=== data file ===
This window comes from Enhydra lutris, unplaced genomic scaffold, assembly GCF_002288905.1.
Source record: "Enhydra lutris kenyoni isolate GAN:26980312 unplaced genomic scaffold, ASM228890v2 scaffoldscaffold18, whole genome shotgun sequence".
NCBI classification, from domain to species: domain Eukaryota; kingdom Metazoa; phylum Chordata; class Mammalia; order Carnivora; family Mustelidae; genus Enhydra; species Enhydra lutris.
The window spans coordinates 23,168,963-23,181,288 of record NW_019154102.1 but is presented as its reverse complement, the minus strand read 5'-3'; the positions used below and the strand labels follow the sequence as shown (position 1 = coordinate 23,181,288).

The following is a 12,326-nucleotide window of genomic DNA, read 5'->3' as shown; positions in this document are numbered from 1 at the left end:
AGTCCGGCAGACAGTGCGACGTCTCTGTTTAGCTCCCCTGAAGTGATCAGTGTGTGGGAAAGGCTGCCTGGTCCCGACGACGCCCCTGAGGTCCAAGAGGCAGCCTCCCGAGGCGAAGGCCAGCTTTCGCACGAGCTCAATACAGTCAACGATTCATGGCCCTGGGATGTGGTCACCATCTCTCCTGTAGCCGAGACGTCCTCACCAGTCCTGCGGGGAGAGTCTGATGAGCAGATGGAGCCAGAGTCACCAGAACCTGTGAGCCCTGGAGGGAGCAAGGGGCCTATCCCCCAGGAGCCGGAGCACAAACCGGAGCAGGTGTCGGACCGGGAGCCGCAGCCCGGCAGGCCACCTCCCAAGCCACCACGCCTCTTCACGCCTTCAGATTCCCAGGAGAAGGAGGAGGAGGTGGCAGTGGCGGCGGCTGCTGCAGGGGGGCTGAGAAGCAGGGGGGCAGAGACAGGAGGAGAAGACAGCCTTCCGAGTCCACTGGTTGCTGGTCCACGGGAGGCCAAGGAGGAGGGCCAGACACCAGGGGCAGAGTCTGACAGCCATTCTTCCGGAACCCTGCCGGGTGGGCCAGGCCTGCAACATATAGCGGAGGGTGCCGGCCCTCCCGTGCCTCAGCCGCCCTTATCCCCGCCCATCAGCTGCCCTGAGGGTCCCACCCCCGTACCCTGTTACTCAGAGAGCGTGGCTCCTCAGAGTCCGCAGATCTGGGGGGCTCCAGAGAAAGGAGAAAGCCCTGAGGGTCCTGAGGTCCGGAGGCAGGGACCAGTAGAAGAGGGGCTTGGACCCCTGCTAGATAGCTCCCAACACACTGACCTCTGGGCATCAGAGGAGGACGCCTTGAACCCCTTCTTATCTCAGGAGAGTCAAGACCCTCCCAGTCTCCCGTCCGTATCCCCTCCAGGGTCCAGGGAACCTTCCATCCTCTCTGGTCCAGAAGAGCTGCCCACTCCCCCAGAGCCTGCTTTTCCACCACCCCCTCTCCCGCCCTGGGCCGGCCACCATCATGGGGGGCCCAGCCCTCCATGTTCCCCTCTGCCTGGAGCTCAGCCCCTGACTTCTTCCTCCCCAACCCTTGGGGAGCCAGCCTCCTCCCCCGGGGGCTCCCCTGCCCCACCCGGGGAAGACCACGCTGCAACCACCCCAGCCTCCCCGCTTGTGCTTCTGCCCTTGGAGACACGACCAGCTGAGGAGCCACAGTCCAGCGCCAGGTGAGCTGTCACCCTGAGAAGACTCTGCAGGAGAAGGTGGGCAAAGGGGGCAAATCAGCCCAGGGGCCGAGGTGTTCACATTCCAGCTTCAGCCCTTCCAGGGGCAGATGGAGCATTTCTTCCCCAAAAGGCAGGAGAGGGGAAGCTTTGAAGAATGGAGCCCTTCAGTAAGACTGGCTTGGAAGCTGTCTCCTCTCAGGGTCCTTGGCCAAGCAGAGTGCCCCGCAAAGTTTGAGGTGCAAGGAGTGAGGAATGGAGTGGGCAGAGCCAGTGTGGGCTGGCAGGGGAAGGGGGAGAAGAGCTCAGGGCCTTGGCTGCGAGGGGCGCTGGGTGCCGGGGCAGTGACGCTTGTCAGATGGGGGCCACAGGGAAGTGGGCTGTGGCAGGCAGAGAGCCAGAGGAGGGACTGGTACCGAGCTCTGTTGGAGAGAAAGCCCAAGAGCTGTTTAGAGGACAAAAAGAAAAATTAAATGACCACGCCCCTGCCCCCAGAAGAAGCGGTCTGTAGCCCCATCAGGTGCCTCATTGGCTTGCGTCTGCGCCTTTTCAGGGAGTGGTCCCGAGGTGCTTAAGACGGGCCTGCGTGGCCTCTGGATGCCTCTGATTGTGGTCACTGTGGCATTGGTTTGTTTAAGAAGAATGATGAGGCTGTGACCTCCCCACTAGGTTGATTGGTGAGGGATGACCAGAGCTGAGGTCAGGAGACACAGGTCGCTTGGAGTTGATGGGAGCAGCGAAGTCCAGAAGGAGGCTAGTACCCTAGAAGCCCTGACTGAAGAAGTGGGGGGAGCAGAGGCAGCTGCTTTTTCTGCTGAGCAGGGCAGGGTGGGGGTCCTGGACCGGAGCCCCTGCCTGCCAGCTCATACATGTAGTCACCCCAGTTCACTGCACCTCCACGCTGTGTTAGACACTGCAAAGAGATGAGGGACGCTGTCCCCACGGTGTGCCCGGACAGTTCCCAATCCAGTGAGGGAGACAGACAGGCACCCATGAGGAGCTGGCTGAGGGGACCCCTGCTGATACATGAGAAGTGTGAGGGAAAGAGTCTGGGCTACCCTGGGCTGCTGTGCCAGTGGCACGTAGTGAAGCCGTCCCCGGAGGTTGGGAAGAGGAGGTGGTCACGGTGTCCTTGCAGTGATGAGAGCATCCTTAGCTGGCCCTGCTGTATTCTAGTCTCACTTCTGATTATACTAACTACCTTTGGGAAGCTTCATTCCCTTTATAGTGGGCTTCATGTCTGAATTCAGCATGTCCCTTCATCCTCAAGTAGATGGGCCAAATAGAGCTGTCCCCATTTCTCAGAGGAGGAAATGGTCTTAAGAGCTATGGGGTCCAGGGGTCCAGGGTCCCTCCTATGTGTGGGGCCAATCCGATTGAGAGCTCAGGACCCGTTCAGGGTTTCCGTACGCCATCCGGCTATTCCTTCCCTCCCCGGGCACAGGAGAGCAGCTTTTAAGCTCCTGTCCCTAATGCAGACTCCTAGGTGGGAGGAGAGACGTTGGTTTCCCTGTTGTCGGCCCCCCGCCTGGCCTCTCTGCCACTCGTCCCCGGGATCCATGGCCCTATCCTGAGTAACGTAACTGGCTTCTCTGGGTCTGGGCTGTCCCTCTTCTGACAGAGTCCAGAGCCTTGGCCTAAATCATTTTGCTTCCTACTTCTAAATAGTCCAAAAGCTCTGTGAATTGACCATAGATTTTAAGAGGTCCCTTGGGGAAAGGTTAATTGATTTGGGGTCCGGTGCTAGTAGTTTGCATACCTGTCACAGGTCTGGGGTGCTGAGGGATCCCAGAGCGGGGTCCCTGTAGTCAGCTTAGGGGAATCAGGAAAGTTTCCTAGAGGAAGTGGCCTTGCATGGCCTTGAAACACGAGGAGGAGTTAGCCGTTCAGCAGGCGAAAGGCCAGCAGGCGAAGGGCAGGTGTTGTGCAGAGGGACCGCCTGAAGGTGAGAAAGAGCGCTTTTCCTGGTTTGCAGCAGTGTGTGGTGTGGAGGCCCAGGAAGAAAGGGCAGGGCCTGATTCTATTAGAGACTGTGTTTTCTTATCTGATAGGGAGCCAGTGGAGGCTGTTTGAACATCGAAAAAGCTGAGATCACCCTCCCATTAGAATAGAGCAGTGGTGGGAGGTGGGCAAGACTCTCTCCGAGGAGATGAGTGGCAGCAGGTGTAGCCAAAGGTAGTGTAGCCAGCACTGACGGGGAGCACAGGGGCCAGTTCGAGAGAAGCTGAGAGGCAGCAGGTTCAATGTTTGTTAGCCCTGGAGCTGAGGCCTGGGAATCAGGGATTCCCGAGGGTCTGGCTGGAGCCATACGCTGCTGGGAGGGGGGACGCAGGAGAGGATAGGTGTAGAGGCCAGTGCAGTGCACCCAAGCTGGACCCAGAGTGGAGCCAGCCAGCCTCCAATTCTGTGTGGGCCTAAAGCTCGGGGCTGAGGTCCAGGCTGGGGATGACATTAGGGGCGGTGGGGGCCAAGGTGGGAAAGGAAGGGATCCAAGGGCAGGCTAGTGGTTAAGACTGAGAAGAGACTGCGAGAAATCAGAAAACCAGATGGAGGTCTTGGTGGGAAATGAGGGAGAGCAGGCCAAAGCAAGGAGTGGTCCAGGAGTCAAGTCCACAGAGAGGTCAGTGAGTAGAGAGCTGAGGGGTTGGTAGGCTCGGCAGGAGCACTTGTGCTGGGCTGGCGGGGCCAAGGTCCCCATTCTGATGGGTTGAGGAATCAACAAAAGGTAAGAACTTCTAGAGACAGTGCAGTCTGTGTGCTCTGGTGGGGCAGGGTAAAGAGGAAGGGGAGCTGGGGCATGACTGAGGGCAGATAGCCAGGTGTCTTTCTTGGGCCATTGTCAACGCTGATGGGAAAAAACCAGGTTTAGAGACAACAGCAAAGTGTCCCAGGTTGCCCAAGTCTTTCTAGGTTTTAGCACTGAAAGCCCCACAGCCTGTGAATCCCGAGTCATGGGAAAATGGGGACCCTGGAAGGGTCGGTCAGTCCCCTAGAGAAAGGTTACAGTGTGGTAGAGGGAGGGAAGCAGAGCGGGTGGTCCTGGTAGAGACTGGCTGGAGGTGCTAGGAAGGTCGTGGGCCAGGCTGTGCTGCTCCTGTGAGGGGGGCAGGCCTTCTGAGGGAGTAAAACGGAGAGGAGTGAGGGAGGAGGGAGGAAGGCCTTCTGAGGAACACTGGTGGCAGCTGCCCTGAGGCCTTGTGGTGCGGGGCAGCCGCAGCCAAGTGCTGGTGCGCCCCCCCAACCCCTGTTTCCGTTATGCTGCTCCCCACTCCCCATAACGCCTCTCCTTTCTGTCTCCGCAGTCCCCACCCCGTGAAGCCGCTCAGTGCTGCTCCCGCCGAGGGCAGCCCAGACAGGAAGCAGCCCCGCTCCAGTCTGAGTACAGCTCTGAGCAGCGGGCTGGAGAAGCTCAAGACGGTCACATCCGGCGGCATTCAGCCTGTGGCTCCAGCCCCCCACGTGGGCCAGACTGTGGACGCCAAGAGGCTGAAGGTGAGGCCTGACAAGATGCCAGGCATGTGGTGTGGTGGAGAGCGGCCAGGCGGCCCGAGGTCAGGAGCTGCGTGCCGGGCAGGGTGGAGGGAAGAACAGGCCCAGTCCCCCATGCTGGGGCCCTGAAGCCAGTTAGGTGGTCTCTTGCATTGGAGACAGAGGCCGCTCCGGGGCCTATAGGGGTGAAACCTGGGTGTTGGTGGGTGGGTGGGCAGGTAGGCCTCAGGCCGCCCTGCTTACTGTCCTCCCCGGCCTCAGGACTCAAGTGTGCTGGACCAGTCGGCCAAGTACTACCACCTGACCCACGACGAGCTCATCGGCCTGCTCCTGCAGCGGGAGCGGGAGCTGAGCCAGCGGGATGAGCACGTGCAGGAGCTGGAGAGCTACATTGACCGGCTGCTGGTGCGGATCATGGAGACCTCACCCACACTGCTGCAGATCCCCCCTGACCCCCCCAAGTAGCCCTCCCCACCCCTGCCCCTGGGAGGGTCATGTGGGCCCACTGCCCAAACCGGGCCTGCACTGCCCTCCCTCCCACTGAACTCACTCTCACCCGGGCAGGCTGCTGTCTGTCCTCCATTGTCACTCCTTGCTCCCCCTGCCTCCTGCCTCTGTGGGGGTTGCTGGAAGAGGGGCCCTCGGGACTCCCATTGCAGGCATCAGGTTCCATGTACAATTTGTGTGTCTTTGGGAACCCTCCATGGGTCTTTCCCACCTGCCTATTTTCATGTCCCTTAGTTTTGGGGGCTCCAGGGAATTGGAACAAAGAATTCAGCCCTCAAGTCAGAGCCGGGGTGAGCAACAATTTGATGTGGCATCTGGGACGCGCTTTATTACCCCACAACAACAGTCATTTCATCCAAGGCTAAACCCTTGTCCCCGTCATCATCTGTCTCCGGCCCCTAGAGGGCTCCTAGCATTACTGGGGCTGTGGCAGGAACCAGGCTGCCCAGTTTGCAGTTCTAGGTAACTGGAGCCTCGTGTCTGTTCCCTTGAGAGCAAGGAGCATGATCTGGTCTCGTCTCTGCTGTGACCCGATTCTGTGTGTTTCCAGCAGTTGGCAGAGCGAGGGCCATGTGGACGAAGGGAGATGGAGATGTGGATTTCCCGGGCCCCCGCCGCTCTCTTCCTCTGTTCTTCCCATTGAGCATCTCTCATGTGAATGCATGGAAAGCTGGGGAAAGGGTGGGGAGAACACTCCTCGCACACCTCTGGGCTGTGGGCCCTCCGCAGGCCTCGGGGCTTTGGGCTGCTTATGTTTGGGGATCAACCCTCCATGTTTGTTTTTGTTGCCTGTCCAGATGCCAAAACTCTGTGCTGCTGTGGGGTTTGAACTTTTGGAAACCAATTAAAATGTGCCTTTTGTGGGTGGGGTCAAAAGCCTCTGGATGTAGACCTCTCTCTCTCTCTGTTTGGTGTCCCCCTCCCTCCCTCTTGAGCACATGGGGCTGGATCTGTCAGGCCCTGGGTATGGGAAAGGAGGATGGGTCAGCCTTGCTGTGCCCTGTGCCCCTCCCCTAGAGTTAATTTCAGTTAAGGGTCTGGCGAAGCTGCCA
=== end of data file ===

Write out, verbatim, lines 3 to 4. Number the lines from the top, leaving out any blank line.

NCBI classification, from domain to species: domain Eukaryota; kingdom Metazoa; phylum Chordata; class Mammalia; order Carnivora; family Mustelidae; genus Enhydra; species Enhydra lutris.
The window spans coordinates 23,168,963-23,181,288 of record NW_019154102.1 but is presented as its reverse complement, the minus strand read 5'-3'; the positions used below and the strand labels follow the sequence as shown (position 1 = coordinate 23,181,288).